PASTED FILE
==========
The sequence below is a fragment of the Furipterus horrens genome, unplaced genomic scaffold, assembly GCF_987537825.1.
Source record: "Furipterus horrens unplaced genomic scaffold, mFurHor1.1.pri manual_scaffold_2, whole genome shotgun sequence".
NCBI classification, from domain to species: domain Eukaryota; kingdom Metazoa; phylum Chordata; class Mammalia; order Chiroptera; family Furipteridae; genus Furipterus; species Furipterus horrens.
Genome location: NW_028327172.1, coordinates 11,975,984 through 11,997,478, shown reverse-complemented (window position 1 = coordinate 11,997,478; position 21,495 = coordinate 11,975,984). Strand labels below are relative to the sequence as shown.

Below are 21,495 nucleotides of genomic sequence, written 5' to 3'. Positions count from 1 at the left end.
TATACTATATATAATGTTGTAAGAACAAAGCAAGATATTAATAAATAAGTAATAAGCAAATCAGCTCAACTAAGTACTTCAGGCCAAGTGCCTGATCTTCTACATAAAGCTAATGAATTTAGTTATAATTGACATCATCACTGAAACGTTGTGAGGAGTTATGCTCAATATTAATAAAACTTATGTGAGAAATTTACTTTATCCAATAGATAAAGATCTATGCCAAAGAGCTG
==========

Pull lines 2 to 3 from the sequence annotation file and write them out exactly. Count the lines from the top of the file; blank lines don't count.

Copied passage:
Source record: "Furipterus horrens unplaced genomic scaffold, mFurHor1.1.pri manual_scaffold_2, whole genome shotgun sequence".
NCBI classification, from domain to species: domain Eukaryota; kingdom Metazoa; phylum Chordata; class Mammalia; order Chiroptera; family Furipteridae; genus Furipterus; species Furipterus horrens.